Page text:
RTV Tools

Thursday, November 28, 2013

My New PDF Markup Rig

One side-effect of moving home base closer to a city is the likelihood that one will have to commute, perhaps using public transport on a day-to-day basis. This means potentially having two hours a day in which you are sitting on a bus or a train. How to spend the time? Invariably, you will be surrounded by people with screens of all different shapes and sizes...

So, I began looking for my next device, something that would tick all the boxes for me. My Lumia 820 (a Windows Phone 8 device) is great, but leaves a few things to be desired due to the closed ecosystem – a plight shared by ios users, I'm sure. I considered getting a tablet – but I didn't feel that Android would satisfy my needs, and iPads were out as I am essentially an anti-Apple guy (not for any real reason other than that we all have likes and dislikes, and I want to be an individual :-)

I have a large library of PDFs, some Revit-related and others not, so I thought it would be good to find a way to read and potentially markup and cross-reference these during my time to and from work. I found out about a free Linux program called Okular – it stores markups in XML files, so the original PDF is unchanged. This idea appealed to me – with large PDFs, I would only need to transport or synchonize a small set of XML files between devices. Of course, iAnnotate PDF was out of the question (due to the aforementioned), and I didn't like the fact that the Mendeley research tool required a pretty solid connection to the cloud.

Additionally I am, for-better-or-worse, a blogger, so it would be good to be able to type easily and quickly on whatever device I choose. So, drumroll please … what did I end up with?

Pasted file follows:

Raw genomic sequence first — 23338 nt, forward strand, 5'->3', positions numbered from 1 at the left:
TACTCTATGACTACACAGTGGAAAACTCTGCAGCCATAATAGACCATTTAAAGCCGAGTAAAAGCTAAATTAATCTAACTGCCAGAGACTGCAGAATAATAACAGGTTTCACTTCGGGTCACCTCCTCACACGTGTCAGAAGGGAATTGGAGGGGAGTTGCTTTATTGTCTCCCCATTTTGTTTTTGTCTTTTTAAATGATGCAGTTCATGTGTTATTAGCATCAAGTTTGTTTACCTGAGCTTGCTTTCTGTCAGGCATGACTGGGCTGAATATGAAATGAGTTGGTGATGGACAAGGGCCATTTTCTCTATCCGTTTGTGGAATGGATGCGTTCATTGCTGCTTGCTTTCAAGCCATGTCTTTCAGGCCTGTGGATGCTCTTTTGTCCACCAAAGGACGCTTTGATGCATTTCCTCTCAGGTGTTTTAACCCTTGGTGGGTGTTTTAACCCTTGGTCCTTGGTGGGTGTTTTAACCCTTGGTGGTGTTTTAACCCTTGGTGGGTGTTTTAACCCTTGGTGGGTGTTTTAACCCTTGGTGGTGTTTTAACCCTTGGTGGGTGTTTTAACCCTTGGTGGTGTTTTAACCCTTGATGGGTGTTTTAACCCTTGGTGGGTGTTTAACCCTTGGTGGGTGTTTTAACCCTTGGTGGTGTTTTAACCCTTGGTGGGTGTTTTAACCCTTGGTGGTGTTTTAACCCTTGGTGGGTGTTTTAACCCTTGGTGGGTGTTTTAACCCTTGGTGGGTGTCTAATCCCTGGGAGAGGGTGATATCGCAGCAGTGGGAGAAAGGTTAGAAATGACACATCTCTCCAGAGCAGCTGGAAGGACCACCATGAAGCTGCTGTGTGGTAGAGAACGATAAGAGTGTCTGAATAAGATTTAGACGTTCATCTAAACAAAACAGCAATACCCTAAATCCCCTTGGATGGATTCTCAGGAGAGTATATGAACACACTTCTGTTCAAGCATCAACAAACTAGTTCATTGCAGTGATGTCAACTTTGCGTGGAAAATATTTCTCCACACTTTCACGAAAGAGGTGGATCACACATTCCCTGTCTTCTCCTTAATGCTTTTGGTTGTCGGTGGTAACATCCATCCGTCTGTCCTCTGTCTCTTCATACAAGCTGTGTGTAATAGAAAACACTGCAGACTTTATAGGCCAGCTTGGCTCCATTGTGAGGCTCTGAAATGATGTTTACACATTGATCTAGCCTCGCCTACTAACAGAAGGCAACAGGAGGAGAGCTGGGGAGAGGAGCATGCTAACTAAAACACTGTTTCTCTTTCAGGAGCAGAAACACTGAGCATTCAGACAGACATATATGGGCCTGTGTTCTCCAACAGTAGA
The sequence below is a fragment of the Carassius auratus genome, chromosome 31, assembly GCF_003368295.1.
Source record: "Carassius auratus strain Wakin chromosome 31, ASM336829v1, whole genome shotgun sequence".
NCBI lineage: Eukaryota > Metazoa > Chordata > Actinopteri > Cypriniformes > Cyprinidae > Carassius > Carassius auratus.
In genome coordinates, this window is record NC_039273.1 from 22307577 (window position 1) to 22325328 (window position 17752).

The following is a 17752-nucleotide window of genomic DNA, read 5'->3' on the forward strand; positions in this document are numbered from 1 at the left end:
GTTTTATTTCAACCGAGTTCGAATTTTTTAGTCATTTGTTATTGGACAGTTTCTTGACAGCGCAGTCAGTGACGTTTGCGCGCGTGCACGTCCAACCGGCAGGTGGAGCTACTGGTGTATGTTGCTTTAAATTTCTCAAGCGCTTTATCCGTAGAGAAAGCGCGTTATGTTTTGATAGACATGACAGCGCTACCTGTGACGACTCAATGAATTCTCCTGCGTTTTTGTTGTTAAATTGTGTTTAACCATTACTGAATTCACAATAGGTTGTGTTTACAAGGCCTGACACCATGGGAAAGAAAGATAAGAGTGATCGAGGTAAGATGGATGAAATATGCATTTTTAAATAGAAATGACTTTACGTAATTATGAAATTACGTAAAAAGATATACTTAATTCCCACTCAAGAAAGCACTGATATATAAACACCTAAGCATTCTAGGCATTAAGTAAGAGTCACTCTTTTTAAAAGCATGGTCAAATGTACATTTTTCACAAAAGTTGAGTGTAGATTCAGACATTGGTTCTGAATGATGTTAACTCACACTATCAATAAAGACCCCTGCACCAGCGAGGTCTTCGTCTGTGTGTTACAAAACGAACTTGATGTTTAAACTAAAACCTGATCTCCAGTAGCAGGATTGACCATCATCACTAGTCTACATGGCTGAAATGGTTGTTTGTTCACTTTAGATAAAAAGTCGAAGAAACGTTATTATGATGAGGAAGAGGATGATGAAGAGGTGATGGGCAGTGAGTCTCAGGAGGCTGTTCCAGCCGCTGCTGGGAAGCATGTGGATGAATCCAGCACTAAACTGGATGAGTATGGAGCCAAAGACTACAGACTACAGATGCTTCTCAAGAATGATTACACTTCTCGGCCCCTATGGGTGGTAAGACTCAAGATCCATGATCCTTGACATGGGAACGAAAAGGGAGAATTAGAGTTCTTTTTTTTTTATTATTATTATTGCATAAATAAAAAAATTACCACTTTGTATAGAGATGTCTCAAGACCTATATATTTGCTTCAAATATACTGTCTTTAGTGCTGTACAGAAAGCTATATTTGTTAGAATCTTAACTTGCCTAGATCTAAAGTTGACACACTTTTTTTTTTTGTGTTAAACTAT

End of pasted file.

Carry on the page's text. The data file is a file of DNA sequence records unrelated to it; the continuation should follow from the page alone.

It is a 4 year old piece of technology called a netbook. Haha, even *I* am laughing at myself. I'm sitting on the bus with a Lenovo Ideapad S10, which I found on Gumtree and bought for $100. It has 2.5gb of RAM and a 250gb hard drive. After purchasing it, I removed Windows 7 Pro and installed Linux Mint 15 Olivia, XFCE edition. It runs smooth and fast, the battery lasts (after a few Linux commands which I will include below), and I have installed Okular and copied my PDF library directly to the hard drive.

I can easily watch videos, listen to music, connect to wifi and bluetooth devices, work with documents and other files – but the real “killer app” for me is Okular. Its easy to use, has cool features like the ability to invert colours, and just generally makes it a joy to markup PDF files. As I'm running Linux, I have a huge library of open source software at my fingertips.

And who knows – the way things are going, if 3g/4g internet becomes super affordable, and Revit-in-the-cloud becomes globally accessible, this little netbook here could become my next workstation (joking, really).

Here is where you can find Linux Mint – I'm running 64bit Cinnamon on my main laptop, and 32bit XFCE on my "bus" netbook.

To get some simple power management happening, use these commands:
sudo add-apt-repository ppa:linrunner/tlp
sudo apt-get update
sudo apt-get install tlp tlp-rdw smartmontools ethtool
sudo tlp start

After you have marked up a few pdf files, can find the XML files for these Okular markups here (copy paste into File Manager):

No comments:

Post a Comment